At eighty-two I don't have many of my former physical skills, but I'm still pretty good at eating... and chewing the fat (most of which had been cooked out of the sausage, explaining the special texture of the penne dish). 

Friday, the day after the day after we arrived in the island paradise, we went to a four-faced clock dedication at the Town Hall in Hamilton.  By invitation!  Bermudans told us it was the coldest day of their winter, in the high 50's with gale winds. The sun shone brightly, and we found warmth leaning against the building's walls.  Rotary Club International celebrated its 90th year in Bermuda by donating the clock.  One of the prime movers in arranging this dedication was George Cook, former president of Bermuda College.  His wife, Jo Cook, had found us nineteen years earlier at Stonington Inn, owned and operated by the college in one of its missions, the training of islanders in the hospitality business.  Jo spent a day with us on our first trip to Bermuda, and, through the agency of the internet, has kept connected with us in ensuing years.  Following the service of dedication Jo and son Phillip dined with us on pizza at La Trattoria.  We had not previously met either George or Philip... or another son Adrian, a police officer, also present at the ceremony, keeping a hand and close eye on his brother.  Philip, a computer maven with a fey sense of humor, is something of a latter day Lazarus, confounding the medical experts, who had given up on him, but his parents didn't, with his miraculous recovery from strokes at a young age.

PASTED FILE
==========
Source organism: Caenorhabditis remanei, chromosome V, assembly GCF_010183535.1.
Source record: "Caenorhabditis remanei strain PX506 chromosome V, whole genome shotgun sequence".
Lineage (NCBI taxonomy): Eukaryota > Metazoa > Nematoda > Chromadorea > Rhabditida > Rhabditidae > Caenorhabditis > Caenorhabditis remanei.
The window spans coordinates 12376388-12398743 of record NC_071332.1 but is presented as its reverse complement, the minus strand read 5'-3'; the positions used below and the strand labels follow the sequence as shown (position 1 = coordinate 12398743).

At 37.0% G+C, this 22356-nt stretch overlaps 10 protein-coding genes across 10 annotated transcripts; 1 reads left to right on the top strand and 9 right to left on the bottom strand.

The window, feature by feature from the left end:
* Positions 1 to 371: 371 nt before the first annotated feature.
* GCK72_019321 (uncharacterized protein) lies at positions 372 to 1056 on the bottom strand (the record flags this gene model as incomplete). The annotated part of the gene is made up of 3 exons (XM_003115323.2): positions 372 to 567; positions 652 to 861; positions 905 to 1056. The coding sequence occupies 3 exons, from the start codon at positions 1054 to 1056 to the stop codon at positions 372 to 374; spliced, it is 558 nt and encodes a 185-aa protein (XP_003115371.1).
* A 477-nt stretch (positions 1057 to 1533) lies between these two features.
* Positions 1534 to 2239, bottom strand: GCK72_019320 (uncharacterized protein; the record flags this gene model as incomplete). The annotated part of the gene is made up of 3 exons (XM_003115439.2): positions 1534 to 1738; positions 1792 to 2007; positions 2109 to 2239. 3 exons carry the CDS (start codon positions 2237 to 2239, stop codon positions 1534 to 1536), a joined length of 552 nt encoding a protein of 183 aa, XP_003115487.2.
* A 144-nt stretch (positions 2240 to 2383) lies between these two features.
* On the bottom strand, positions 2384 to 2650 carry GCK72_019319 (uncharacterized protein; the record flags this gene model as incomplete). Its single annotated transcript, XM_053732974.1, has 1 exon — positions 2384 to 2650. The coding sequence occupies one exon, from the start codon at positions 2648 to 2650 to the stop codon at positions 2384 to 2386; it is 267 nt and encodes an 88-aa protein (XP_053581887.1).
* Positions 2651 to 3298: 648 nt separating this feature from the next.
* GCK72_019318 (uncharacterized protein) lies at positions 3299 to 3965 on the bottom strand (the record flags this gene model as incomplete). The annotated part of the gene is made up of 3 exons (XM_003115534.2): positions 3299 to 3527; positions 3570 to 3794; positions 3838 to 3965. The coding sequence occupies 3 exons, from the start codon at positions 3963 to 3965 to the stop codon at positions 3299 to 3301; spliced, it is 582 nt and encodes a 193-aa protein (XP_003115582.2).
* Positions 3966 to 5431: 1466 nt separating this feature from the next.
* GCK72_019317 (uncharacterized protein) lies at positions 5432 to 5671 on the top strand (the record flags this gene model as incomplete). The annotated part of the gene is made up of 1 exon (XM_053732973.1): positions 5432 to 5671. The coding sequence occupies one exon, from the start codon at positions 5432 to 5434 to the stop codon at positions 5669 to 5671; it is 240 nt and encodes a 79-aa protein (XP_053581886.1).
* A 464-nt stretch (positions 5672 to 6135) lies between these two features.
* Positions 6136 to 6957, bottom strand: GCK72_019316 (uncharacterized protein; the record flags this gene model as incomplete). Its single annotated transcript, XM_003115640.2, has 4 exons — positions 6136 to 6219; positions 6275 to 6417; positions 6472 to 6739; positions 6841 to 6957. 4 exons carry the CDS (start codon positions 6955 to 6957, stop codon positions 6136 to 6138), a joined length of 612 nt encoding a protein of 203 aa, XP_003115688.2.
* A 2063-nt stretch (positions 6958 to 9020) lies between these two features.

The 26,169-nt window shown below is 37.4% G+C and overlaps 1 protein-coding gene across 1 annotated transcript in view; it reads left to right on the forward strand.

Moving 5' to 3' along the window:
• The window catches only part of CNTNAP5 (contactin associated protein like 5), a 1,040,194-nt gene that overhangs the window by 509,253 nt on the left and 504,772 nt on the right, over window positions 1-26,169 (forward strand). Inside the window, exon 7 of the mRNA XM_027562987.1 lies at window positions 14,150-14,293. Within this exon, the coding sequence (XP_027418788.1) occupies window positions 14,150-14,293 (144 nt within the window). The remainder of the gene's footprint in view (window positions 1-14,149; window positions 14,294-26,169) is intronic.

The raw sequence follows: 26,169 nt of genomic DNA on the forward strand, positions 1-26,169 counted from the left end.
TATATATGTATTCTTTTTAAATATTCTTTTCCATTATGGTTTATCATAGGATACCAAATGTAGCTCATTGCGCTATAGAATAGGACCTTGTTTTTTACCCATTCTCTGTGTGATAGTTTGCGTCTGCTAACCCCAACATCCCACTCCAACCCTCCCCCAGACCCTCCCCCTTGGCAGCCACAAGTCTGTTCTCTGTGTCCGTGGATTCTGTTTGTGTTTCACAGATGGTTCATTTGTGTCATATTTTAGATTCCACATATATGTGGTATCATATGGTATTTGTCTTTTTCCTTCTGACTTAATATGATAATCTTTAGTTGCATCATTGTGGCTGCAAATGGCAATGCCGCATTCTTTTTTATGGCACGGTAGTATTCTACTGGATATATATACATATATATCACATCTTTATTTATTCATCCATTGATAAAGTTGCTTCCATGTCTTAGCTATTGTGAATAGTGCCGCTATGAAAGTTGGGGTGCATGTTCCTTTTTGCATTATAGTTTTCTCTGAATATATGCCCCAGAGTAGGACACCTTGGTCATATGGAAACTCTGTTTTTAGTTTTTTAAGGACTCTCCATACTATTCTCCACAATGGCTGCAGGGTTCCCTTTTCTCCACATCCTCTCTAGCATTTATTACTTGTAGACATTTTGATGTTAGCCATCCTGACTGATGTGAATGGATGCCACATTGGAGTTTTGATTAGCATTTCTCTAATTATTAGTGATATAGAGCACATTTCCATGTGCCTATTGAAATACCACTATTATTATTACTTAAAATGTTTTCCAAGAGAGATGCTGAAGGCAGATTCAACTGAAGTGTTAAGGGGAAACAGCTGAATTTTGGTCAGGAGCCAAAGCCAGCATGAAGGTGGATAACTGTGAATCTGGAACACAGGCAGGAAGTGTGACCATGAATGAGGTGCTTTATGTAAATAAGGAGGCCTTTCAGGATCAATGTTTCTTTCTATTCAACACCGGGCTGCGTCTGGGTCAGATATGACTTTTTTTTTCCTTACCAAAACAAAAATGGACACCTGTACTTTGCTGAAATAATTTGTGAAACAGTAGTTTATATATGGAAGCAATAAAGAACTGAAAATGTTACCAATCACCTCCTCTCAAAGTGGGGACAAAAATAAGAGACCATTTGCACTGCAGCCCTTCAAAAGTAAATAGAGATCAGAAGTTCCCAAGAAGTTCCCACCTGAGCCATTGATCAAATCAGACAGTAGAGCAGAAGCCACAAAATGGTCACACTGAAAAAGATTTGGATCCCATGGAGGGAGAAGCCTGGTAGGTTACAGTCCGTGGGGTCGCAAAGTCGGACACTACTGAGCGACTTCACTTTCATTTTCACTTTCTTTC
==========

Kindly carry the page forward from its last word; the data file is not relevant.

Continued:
Jo offers an explanation of our long-distance connection in an Email on our return to the States: "It was striking to me to discover just how long ago your previous visit had been especially as the conviviality immediately seemed the same as ever, perhaps an indicator of the rich lives we lead and can readily share." Amen, Jo, and see your much sooner beneath the poinciana.

At the Dockyards on Saturday at the far eastern end of Bermuda we went to the museum; watched the dolphins being fed, read in graphic detail the same bloody racial history that seems to have infected the entire western world at one time or another; dined at the Frog and Onion on nachos; and waited and waited and waited for the bus ride home.  We waited so long because the bus didn't stop where we were waiting.  We found the right place with the help of a jeweler from Bethel CT, John Fulton Matta, an ebullient sort, very likeable, and at sixty-one sufficiently reflective about his life to be interesting.  He too was spending a holiday with his fiancée at the aforesaid luxury hotel.  He complained humorously about the fellow in the room next to his who the night before had a coughing jag so loud the noise penetrated the wall between.  I commiserated and wondered why people don't have the courtesy to stifle it.  When John told me his room number, I realized I was the coughing culprit.  I had gagged on a tiny statin pill that got caught on my tonsils, or where they should be, and rumbled for a good fifteen minutes, which at eleven at night was sure to disrupt a neighbor's reveries. I apologized but didn't bore him with an explanation.

Which prompts an elaboration on the wisdom of Jesus' about splinters and 2 x 4's: be careful with condemnations; you may be indicting yourself.

Two small birthday cakes, one of them delivered by room service, the other a gratis cheese cake with a candle at Bacci, plus constant "Happy birthdays" from everyone privvy to the information on our original order for a four night stay at the hotel, and the mermaid pictured above was well-celebrated.  Here's a cameo of the lady and her consort.